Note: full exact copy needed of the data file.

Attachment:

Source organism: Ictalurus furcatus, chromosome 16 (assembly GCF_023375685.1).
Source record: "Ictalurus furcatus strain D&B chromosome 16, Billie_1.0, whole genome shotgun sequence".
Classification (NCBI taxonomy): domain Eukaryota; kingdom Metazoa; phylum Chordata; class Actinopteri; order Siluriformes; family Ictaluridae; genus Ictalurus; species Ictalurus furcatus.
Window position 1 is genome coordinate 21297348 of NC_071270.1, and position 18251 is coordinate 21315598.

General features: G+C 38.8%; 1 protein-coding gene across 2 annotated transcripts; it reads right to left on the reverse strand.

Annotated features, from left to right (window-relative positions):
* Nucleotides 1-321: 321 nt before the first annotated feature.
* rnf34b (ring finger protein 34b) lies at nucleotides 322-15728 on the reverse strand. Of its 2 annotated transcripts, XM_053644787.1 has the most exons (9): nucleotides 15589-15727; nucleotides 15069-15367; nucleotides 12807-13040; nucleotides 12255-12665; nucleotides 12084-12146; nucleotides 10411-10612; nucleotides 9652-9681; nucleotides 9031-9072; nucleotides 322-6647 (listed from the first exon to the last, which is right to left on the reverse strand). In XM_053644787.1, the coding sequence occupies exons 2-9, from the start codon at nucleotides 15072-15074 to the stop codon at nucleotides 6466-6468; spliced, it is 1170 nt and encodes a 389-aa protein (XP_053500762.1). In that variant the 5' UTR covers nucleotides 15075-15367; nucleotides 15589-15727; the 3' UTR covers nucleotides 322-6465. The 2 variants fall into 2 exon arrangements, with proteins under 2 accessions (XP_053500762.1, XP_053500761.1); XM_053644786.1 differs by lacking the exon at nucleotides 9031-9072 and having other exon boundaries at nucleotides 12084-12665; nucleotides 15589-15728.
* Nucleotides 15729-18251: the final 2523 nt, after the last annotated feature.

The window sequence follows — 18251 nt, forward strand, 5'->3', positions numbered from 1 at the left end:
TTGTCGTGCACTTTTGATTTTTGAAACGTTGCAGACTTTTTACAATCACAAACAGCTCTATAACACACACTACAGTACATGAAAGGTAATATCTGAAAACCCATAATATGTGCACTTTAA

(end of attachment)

Source organism: Ictalurus furcatus, chromosome 16 (assembly GCF_023375685.1).
Source record: "Ictalurus furcatus strain D&B chromosome 16, Billie_1.0, whole genome shotgun sequence".
Classification (NCBI taxonomy): domain Eukaryota; kingdom Metazoa; phylum Chordata; class Actinopteri; order Siluriformes; family Ictaluridae; genus Ictalurus; species Ictalurus furcatus.
Window position 1 is genome coordinate 21297348 of NC_071270.1, and position 18251 is coordinate 21315598.

General features: G+C 38.8%; 1 protein-coding gene across 2 annotated transcripts; it reads right to left on the reverse strand.

Annotated features, from left to right (window-relative positions):
* Nucleotides 1-321: 321 nt before the first annotated feature.
* rnf34b (ring finger protein 34b) lies at nucleotides 322-15728 on the reverse strand. Of its 2 annotated transcripts, XM_053644787.1 has the most exons (9): nucleotides 15589-15727; nucleotides 15069-15367; nucleotides 12807-13040; nucleotides 12255-12665; nucleotides 12084-12146; nucleotides 10411-10612; nucleotides 9652-9681; nucleotides 9031-9072; nucleotides 322-6647 (listed from the first exon to the last, which is right to left on the reverse strand). In XM_053644787.1, the coding sequence occupies exons 2-9, from the start codon at nucleotides 15072-15074 to the stop codon at nucleotides 6466-6468; spliced, it is 1170 nt and encodes a 389-aa protein (XP_053500762.1). In that variant the 5' UTR covers nucleotides 15075-15367; nucleotides 15589-15727; the 3' UTR covers nucleotides 322-6465. The 2 variants fall into 2 exon arrangements, with proteins under 2 accessions (XP_053500762.1, XP_053500761.1); XM_053644786.1 differs by lacking the exon at nucleotides 9031-9072 and having other exon boundaries at nucleotides 12084-12665; nucleotides 15589-15728.
* Nucleotides 15729-18251: the final 2523 nt, after the last annotated feature.

The window sequence follows — 18251 nt, forward strand, 5'->3', positions numbered from 1 at the left end:
TTGTCGTGCACTTTTGATTTTTGAAACGTTGCAGACTTTTTACAATCACAAACAGCTCTATAACACACACTACAGTACATGAAAGGTAATATCTGAAAACCCATAATATGTGCACTTTAA